Manny Pacquiao doesn’t give a damn about what you’re saying.
His smile is brighter, his press conference suits are pressed, and his swag has turned all the way on since his return to boxing action.
Perhaps its the fact that he imitated his rival, Floyd Mayweather, Jr., by ditching Bob Arum and becoming his own boss? Is he running out of cash after helping a huge swarth of his countrymen mired in poverty? Or is it the fact that at 40 years old he embarrassed a 29 year old Adrien Broner in 12 rounds?
Pac-Man, is basking in the potential to become the best ever, a title commandeered by Floyd Mayweather yet disputed by many boxing die hards.
Of course the protestations for Julio Caesar Chavez as the best will always be loud and deservedly so. JCC fought everybody in an era where a loss was only a loss if you “cherrypicked” your opponents for the easy win. This will forever be the Mayweather stain.
However, for the Filipino Senator, this will never be uttered in relation to his name. Pacquiao has always been a fighter’s fighter and as boxing’s only 8 division world champion, he has a legacy that is untouched despite his 7 losses (3 of which by KO).
Making The Case For Manny
During the build-up to Pacquiao vs. Broner, much was made over Broner’s chance to finally redeem himself. After years of squandering his talent on rap music dalliances and social media shenanigans, he was given a chance to face a legitimate legend.
Per his usual, Broner let down his presumed base of supporters, the H-O-O-D, but his self-lampooning overshadowed the fact that Manny Pacquiao looked awesome.
Boxers have a very short professional lifespan and Manny is definitely on borrowed time. Between his duties as a Senator, he moonlights as a basketball player, recording artist, and much more but his love for pugilism has never waned.
The move to the house that Haymon built, Premier Boxing Champions, was all about independence. Firmly planting his MP Promotions flag in the face of Haymon rival Bob Arum was the cherry on top for all involved and aligning with Mayweather Promotions as co-promoter via the sheparding of its CEO Leonard Ellerbe is too rich to be ignored.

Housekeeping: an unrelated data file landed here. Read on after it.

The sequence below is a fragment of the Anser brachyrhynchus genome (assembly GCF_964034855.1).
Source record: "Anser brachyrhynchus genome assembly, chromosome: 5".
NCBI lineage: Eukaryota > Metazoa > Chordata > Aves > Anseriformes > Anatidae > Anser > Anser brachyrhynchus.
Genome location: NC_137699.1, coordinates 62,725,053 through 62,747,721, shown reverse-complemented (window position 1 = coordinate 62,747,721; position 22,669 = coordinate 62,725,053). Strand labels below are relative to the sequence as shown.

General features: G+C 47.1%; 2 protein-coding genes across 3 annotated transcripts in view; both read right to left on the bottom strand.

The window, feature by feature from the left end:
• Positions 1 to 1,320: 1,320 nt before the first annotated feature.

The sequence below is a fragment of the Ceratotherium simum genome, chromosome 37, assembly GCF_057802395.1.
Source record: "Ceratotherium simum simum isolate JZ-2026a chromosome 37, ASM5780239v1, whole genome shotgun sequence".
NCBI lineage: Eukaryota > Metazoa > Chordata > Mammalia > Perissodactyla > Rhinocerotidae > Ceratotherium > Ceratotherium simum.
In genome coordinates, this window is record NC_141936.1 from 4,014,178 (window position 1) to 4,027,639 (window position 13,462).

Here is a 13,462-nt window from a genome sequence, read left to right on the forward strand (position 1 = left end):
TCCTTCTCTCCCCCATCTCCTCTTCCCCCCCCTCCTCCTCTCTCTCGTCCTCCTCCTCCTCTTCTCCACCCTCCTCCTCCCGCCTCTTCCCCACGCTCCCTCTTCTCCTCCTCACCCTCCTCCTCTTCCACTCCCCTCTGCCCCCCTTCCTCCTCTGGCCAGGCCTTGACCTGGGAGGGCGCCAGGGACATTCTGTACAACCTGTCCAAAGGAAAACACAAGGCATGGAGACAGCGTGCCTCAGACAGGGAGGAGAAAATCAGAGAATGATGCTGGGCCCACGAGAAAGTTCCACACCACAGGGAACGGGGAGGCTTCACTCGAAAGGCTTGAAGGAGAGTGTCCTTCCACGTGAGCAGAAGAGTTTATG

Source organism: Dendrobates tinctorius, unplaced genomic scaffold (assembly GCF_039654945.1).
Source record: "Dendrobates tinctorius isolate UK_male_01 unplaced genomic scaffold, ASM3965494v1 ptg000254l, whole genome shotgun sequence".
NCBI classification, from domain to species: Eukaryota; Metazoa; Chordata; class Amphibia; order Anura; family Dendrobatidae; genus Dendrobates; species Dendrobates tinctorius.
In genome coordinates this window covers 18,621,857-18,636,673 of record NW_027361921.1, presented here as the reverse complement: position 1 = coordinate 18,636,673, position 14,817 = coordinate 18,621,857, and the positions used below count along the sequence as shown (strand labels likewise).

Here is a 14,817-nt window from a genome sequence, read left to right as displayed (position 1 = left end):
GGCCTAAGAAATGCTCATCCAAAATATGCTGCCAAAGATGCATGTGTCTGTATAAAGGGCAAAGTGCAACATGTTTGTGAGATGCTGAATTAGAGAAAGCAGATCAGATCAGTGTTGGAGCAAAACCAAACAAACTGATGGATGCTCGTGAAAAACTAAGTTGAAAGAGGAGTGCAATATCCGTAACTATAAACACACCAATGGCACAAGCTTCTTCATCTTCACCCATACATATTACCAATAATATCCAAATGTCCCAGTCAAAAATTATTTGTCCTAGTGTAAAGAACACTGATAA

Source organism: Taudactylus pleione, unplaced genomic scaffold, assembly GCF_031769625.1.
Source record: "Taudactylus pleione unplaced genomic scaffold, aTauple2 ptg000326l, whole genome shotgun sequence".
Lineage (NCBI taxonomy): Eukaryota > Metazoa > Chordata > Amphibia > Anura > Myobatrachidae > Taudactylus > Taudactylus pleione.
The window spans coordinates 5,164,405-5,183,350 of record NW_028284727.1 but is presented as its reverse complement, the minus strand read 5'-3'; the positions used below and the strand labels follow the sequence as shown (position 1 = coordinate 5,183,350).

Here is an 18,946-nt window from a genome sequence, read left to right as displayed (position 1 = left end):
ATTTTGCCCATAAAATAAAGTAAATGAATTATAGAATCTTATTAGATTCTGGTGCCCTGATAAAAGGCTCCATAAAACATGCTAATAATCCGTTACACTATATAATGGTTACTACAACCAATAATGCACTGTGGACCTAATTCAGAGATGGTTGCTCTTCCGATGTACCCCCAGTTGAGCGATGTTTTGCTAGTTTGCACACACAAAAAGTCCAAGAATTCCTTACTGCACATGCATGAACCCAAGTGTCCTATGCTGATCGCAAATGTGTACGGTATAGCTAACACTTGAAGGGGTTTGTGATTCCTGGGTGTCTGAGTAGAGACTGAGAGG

For Pacquiao, ego is tossed aside. What is the most important thing is legacy.
He is smart enough to ignore the challenges made by Errol Spence, Jr., during his demolition of Mikey Garcia in AT&T Stadium. He is adroit enough to know that Terence Crawford is this generation’s Marvin Hagler and to avoid him at all costs.
However, Keith Thurman still lives in the welterweight universe and this is a prize he just couldn’t pass up. This Saturday the two will face off for Thurman’s WBA welterweight strap.
After defeating Shawn Porter and Danny Garcia, Thurman has found his huckleberry in Pac-Man and finally will get what he has clamored for years about: a tussle with a legit legend.
As Thurman makes the rounds unleashing his cerebral intensive attacks on Pacquiao’s age, lack of resilience, and the want to retire him, Pacquiao smiles and remains calm.
Because in the midst of the promotional hype, he knows that all the pressure is on Thurman. He has been here before numerous times and come out on top. Also, Thurman’s win over Garcia, which made him a unified champion was inglorious and followed up by a two year layoff from injury.
In the minds of a forgetful boxing public, Thurman is slightly washed unless he does something truly memorable. For Manny, win, lose or draw, he’s an icon across Asia and an indefatigable legend in an unforgiving sport.
Now, if he defeats “One-Time”, also labeled a cherrypicker by many, he will become not only a champion once more but a claimant to the throne that Mayweather’s self-promotion machine has built.
T-B-E. The Best Ever. No gimmicks, no ducking, and no dodging; just straight up old school matchmaking meets the thrill of the challenge.
Manny Pacquiao has done just that his whole career and if he defeats Keith Thurman, you just might stop replaying the face-plant loss to Juan Manuel Marquez in your mental rolodex and start calling Pac-Man, The Illest.